What's said in the dressing-room stays in there – so says a time-honoured football maxim. Matt Murray does not adhere to it, fortunately for the wider world, the Wolves keeper having used his time while recovering from a serious knee injury to chronicle Molineux's finest foot-in-mouth gaffes. When Wolves equalised at Barnsley, effectively clinching the Championship title, their jubilant fans were cleared from the pitch by mounted police. Left-back Stephen Ward was incensed. "Did you see those police horses?" Murray records him saying. "They're animals!" Ward was again the fall guy after Murray explained he had been to the city's Grand Theatre to do a picture with the seven dwarves to publicise a pantomime, asking: "What show's that then?" Another pearl, passed on by a physio, finds Andy Keogh being driven to London to see an ankle specialist. "Did your ears just pop?" asks the striker. "We must've been going over the Pennines." And he once played for Leeds. Jay Bothroyd, now with Cardiff, advised colleagues to invest in "bricks and water", and Richard Stearman told team-mates that his ankle scan showed he had "nicked an archery". Mick McCarthy's men are not alone in their unwitting wordplay. Your reporter has a colleague who did all his Christmas shopping "at Mataland". Another wondered whether Joe Hart was "illegible" to play against Manchester City. Wolves, meanwhile, face a tricky FA Cup tie today at Tranmere, who, as any of the players could tell you, play in Burke and Hare.
Stoke taken to the cleaners
Now we know why Stoke City's home form is flagging. The 15m x 14m flag that is passed over the heads of the Britannia Stadium crowd has been missing since Chelsea's visit in September, and may not return after the colour drained out of the red stripes in the wash. "It needed a clean because a few pies got thrown at it and it was a bit mouldy," supporters' club chairman Bryan Shaw explained. Both manufacturers and cleaners deny responsibility for spoiling the £4,000 flag, which will shortly be sent to a laboratory for analysis.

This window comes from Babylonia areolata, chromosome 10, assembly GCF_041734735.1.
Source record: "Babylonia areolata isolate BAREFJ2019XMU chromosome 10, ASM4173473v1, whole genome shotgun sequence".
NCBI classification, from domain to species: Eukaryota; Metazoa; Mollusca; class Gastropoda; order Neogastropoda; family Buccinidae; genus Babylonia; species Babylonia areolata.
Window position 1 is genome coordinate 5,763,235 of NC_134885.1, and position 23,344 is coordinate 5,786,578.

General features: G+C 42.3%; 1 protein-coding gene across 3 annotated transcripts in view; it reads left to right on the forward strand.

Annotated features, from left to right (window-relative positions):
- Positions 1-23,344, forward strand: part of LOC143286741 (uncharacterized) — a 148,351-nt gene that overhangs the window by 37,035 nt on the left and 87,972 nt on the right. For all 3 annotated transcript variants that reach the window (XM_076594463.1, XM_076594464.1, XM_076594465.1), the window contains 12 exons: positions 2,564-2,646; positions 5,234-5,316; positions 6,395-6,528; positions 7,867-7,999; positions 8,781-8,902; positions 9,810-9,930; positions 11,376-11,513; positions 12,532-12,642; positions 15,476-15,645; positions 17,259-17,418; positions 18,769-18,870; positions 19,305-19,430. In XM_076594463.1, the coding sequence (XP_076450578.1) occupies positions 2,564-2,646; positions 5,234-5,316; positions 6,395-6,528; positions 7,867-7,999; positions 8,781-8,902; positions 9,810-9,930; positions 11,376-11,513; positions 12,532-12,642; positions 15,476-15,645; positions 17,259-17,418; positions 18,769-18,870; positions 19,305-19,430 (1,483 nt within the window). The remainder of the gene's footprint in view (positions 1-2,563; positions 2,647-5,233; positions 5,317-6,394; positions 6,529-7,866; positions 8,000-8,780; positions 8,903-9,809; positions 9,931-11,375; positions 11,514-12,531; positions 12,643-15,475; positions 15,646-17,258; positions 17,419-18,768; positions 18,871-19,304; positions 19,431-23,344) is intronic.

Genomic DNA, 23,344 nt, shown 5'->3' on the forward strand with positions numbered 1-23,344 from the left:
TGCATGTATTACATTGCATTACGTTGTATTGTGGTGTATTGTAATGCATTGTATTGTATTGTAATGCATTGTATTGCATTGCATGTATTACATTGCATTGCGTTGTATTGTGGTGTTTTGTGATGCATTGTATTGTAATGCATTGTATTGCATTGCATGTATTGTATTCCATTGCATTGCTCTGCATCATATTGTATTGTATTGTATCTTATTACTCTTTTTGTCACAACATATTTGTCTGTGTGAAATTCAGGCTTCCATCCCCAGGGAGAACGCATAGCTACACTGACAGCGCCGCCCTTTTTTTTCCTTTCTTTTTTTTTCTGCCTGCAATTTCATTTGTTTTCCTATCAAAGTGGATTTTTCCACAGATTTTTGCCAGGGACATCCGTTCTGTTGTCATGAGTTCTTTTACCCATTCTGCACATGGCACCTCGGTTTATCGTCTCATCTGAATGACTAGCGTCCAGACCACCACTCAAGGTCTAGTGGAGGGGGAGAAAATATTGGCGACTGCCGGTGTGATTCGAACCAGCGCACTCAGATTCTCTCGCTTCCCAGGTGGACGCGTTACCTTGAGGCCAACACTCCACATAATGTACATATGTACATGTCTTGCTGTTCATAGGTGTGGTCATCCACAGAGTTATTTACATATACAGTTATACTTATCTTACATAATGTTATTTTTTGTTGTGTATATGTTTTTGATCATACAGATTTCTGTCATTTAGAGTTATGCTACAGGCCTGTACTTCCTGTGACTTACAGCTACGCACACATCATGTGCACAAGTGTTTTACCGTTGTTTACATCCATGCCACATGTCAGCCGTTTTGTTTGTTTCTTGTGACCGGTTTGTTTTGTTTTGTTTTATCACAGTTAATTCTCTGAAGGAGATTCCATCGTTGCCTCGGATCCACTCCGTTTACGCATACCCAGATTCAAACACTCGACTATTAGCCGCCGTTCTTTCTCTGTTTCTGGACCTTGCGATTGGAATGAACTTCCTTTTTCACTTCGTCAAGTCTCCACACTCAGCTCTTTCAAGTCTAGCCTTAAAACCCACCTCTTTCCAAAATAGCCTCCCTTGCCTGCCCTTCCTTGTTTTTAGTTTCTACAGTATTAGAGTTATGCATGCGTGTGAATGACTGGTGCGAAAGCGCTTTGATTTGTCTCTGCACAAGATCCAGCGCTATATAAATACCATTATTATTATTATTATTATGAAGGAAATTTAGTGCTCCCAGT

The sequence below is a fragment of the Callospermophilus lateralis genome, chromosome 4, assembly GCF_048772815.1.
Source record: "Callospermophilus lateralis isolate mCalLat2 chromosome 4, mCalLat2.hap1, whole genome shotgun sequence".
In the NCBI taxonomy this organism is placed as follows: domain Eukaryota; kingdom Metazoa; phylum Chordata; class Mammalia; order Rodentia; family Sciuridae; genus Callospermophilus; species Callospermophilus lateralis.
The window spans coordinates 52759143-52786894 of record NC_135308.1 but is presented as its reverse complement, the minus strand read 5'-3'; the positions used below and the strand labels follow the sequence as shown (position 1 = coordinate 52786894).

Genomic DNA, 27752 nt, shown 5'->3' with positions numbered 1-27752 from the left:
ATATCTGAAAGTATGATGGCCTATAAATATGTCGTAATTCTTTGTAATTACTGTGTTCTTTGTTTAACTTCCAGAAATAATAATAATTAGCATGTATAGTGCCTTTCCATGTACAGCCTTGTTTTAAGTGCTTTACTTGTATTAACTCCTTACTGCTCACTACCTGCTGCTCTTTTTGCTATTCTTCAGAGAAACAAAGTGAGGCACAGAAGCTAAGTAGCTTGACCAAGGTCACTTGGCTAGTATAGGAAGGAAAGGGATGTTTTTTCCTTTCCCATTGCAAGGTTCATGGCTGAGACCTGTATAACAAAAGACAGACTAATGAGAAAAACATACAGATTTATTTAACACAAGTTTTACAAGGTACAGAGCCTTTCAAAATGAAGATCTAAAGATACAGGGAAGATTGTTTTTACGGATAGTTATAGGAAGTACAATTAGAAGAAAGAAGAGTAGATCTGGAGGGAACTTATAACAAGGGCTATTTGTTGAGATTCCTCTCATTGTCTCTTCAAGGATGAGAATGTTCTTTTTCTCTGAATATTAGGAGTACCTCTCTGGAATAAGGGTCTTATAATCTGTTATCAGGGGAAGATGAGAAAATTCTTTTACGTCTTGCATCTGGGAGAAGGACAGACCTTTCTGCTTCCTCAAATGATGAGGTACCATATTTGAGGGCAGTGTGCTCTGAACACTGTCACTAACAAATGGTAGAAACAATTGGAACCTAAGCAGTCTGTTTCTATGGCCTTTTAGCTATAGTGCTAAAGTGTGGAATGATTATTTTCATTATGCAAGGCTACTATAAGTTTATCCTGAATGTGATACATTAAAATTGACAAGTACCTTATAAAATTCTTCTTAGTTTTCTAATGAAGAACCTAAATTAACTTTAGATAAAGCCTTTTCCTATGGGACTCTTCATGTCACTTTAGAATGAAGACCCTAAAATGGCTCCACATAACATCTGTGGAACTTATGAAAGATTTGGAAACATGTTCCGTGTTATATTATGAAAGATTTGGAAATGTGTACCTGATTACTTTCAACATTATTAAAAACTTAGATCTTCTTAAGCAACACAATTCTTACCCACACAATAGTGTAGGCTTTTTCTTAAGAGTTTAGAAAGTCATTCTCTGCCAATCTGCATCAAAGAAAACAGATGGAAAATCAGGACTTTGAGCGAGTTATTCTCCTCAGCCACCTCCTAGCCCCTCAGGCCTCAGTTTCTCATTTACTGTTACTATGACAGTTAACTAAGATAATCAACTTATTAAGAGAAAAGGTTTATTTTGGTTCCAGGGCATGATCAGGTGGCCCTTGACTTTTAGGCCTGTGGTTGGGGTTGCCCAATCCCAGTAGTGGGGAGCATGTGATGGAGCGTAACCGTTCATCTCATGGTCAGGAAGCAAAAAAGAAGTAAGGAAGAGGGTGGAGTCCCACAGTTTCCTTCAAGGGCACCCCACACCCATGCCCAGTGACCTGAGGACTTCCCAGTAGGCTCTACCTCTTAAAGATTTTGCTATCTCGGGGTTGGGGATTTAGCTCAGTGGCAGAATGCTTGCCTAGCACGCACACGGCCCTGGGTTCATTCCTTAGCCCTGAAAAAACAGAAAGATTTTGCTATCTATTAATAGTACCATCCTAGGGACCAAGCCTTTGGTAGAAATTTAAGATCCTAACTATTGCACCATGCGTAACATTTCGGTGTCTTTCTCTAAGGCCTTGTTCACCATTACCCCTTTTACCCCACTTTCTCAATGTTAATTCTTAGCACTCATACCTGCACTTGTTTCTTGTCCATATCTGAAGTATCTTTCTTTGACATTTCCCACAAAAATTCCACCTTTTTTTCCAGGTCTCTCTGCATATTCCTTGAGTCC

Holloway the teddy boy
All together now: "Today's the day the teddy bears do the tactics." Blackpool manager Ian Holloway's latest ruse is to explain his game-plan using cuddly toys. Holloway bought 22 charity teddies in his local pub at £1.50 each, attached name tags and laid both "teams" out in formation at their hotel before the Boxing Day fixture at Derby. He wanted to show Charlie Adam and the wide players what was required ("though no way did I tell Charlie to shoot twice from the halfway line"). The super furry animals paid off, Blackpool winning 2-0, and are now promised to a children's hospice.
Brown's cutting humour
Craig Brown's return to the goal face with Motherwell, albeit on a caretaker basis, ensures the Scottish game's most senior managerial duo – the ex-national coach is 69, his No 2 Archie Knox 62 – and a welcome sense of fun after the conflicts of Jim Gannon's reign. Brown is steeped in Shanklyesque humour – Bill's late brother Bob, that is, his manager at Dundee. "I feared the worst for my future there when Bob began positioning players for the team photo," he told this column. "End of the row for you, son," he told me. "A pair of scissors will get rid of you."